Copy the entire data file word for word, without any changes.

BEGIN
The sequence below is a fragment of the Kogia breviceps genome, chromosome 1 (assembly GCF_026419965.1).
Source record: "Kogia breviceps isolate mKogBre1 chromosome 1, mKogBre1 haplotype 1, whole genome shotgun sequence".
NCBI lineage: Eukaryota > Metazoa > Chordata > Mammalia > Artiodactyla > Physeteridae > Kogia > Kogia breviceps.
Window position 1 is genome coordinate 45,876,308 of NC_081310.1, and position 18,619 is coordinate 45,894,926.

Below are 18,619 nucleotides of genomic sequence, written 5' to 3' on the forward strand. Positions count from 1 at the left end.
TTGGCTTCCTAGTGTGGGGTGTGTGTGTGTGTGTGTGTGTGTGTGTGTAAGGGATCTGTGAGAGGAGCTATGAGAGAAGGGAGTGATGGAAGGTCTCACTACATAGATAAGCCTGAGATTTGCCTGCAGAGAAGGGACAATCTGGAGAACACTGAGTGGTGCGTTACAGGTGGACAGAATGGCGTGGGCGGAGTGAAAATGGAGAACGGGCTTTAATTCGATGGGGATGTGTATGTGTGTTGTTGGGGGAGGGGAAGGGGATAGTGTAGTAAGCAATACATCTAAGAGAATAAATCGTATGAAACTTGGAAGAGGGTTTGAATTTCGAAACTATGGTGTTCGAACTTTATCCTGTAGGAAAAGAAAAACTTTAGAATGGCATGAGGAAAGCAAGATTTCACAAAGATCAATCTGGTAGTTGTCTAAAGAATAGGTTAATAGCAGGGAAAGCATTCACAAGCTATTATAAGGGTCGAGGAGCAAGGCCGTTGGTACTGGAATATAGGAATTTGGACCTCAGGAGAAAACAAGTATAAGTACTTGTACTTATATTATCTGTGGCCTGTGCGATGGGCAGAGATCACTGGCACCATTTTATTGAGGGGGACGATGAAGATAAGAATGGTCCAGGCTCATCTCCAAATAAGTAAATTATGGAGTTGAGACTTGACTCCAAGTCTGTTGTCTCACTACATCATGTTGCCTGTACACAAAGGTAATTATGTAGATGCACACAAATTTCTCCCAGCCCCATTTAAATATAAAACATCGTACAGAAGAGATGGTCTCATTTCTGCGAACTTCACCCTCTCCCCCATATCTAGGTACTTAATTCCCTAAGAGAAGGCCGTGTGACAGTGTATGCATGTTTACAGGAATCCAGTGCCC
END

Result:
The sequence below is a fragment of the Kogia breviceps genome, chromosome 1 (assembly GCF_026419965.1).
Source record: "Kogia breviceps isolate mKogBre1 chromosome 1, mKogBre1 haplotype 1, whole genome shotgun sequence".
NCBI lineage: Eukaryota > Metazoa > Chordata > Mammalia > Artiodactyla > Physeteridae > Kogia > Kogia breviceps.
Window position 1 is genome coordinate 45,876,308 of NC_081310.1, and position 18,619 is coordinate 45,894,926.

Below are 18,619 nucleotides of genomic sequence, written 5' to 3' on the forward strand. Positions count from 1 at the left end.
TTGGCTTCCTAGTGTGGGGTGTGTGTGTGTGTGTGTGTGTGTGTGTGTAAGGGATCTGTGAGAGGAGCTATGAGAGAAGGGAGTGATGGAAGGTCTCACTACATAGATAAGCCTGAGATTTGCCTGCAGAGAAGGGACAATCTGGAGAACACTGAGTGGTGCGTTACAGGTGGACAGAATGGCGTGGGCGGAGTGAAAATGGAGAACGGGCTTTAATTCGATGGGGATGTGTATGTGTGTTGTTGGGGGAGGGGAAGGGGATAGTGTAGTAAGCAATACATCTAAGAGAATAAATCGTATGAAACTTGGAAGAGGGTTTGAATTTCGAAACTATGGTGTTCGAACTTTATCCTGTAGGAAAAGAAAAACTTTAGAATGGCATGAGGAAAGCAAGATTTCACAAAGATCAATCTGGTAGTTGTCTAAAGAATAGGTTAATAGCAGGGAAAGCATTCACAAGCTATTATAAGGGTCGAGGAGCAAGGCCGTTGGTACTGGAATATAGGAATTTGGACCTCAGGAGAAAACAAGTATAAGTACTTGTACTTATATTATCTGTGGCCTGTGCGATGGGCAGAGATCACTGGCACCATTTTATTGAGGGGGACGATGAAGATAAGAATGGTCCAGGCTCATCTCCAAATAAGTAAATTATGGAGTTGAGACTTGACTCCAAGTCTGTTGTCTCACTACATCATGTTGCCTGTACACAAAGGTAATTATGTAGATGCACACAAATTTCTCCCAGCCCCATTTAAATATAAAACATCGTACAGAAGAGATGGTCTCATTTCTGCGAACTTCACCCTCTCCCCCATATCTAGGTACTTAATTCCCTAAGAGAAGGCCGTGTGACAGTGTATGCATGTTTACAGGAATCCAGTGCCC